Travelling without a bicycle seems like a new thing for me. Chasing a bus or any other cheap public transportation seems like another challenge to me. Planning to get to places that are difficult to reach without spending much money is hard, since I’m so used to have the freedom to reach to those places just by pushing the pedal of my bicycle. Good thing is, this time I’m travelling with a friend. Anselm, my friend from Germany who lived many years in Malaysia enjoying the heat of the tropical weather, now travelling with me for a few days. We had a plan to go south to Osh after visiting the beautiful lake of Songkul, but a plan is just a plan. We don’t really want to stick to it. We discovered that going to Osh takes 2 days from where we were and we don’t want to spend so much time inside a marshrutka or shared taxi. We want to spend more time breathing fresh air since Anselm only have a few days here. So we changed our plan to visit a small town in southern part of Issykul, Tamga which is only a few hours away.
We reached Tamga with a warm welcome by a guesthouse owner, an old but still smiling Kyrgyz woman and her husband. She speaks very good English and cook very good food. Her husband, Askar doesnt speak English but he looked straight into my eyes while talking to me. Studying his face and body language, this man seems very interested to talk to me, to share many things with me but we are limited by our language barrier. He seems an interesting person and I regret that I still couldnt pick up both Russian and Kyrgyz language. While having our meal, the French solo female traveller, Amber that we met earlier in Songkul came and joined us in the guesthouse from her one day trip to southern part of the country. It was good to have another companion. We then decided to travel together for a few days.
This is the second time I traveled to Issykul Lake but never been to this part of the lake. Tien Shan mountain splits into two on the eastern part of the lake… hugging the whole lake and connect again near the Chong-Kemin valley to the west. So this time, we decided to explore the beauty of the Tien Shan mountains on the southern part of Issykul lake. It was interesting, as we first went to Fairy Tale Canyon near Tosor village. Its really like in a fairy tale, where we saw some jawdropping view of landscapes made out of red clays and sandstones… except that there is no multiple rainbows since its very sunny. The shape of these stones really look like a group of animal, lizard, snake, dragon and some parts of it looks like the great wall of China! How amazing to think that these stones were carved by the natural sculptor, the blowing wind for thousands of years. The whole canyon took us about half a day to discover.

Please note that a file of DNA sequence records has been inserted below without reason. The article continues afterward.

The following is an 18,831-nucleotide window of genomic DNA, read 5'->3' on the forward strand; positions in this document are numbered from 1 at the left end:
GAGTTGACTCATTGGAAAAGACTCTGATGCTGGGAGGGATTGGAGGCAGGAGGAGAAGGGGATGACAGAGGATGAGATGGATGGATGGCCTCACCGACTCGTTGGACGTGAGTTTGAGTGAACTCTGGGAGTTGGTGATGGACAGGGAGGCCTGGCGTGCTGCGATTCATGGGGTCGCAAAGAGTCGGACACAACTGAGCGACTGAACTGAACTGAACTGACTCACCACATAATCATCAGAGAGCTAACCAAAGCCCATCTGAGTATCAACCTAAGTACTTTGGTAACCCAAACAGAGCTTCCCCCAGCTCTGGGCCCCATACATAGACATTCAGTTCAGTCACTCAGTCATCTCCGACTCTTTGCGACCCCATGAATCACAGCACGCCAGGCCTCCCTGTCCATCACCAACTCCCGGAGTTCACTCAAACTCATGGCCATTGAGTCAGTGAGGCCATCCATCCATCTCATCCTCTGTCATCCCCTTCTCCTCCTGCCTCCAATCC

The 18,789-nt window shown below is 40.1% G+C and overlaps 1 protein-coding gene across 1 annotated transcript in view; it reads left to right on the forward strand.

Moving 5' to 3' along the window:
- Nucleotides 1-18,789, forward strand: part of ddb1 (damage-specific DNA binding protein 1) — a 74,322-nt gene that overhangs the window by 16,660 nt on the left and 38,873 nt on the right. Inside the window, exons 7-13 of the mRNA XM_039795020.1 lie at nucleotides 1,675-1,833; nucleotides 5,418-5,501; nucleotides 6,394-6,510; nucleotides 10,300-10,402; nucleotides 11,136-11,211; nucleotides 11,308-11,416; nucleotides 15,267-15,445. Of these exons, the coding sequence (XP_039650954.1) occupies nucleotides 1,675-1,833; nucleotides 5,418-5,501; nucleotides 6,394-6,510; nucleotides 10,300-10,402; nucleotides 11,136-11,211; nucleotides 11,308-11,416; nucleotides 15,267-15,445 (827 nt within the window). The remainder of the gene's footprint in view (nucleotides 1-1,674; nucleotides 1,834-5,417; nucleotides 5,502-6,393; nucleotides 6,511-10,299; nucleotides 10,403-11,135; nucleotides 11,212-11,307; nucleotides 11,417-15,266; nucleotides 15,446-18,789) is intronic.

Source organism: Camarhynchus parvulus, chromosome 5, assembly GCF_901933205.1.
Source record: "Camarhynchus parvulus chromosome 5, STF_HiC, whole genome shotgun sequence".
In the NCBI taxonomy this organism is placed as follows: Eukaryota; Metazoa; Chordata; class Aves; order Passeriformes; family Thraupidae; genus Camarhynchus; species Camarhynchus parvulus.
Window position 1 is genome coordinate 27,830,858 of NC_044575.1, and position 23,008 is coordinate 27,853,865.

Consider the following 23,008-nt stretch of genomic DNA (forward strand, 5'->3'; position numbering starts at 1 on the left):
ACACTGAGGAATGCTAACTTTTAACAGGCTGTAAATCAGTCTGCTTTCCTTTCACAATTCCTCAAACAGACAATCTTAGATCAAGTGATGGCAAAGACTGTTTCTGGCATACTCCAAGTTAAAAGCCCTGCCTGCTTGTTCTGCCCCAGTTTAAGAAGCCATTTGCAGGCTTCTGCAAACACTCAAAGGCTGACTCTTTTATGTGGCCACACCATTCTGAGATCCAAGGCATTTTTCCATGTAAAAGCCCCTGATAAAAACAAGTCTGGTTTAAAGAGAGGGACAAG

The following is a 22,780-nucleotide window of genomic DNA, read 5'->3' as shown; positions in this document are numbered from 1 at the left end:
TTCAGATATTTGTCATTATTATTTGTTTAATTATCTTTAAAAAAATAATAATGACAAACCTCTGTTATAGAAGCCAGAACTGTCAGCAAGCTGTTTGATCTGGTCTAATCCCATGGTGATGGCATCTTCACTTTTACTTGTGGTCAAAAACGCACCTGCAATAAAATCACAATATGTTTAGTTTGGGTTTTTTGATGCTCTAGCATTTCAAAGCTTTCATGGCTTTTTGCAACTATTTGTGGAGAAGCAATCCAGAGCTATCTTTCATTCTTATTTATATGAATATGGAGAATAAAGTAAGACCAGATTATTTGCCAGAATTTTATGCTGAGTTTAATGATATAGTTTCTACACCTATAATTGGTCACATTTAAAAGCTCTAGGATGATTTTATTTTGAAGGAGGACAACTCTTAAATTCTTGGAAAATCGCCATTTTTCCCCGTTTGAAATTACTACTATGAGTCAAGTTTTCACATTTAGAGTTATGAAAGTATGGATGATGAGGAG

After spending half a day exploring the Fairy Tale canyon, we then went back to our hostel in Tamga for a good rest. The next day we went to Barskoon waterfall, a nice small waterfall hiding quietly inside a beautiful alpine forest. The hike was easy, only took us a few minutes to get to the beautiful waterfall but there were not much water on the fall. Summer was really dry in Kyrgyzstan this year. Since I arrived Bishkek last July, it only rained twice, about half an hour each. Rest of the days were hot, dry and dusty. The sky doesn’t really cry a lot anymore in this part of the world nowadays. The locals predict one thing, they say this coming winter, it really gonna be a bad one, which means, the winter will be really cold this time. I could do nothing when I heard it, except just blinked my eyes and swallowed my own saliva. I really need to be prepared, if I really want to dwell in the high mountains this coming winter… The dark cold winter days will come here soon and nowhere I can run. The mountainpass in the southern Pamir already been covered by snow now. And thats the only road for me towards the west, towards the sunset.
After I reached Bishkek a few months ago, I took a good break from cycling… protecting myself from the fierce sun and extreme heat of the Kyrgyz summer. Living in this world, you just can’t get everything. When you get something, you lose another. I get to sleep in a comfortable bed at home, eating proper and on time etc… but I miss being in the mountains. For some 6 weeks, I spent most of my time in front of my computer screen doing the final editing of my film but I left my bicycle in the balcony untouched… together with my panniers, backpacks, sleeping bag, tents and all my other travel equipments. Instead of pushing the pedal of my bicycle through mountains, I spent most of my time pushing the mouse button and keyboard on my computer… transferring the experience of my latest cycling journey into a series of travelogue film… so that I can share my experience… my thoughts… my ideas… to everyone. Ideas… that always come mysteriously into our mind out of nowhere.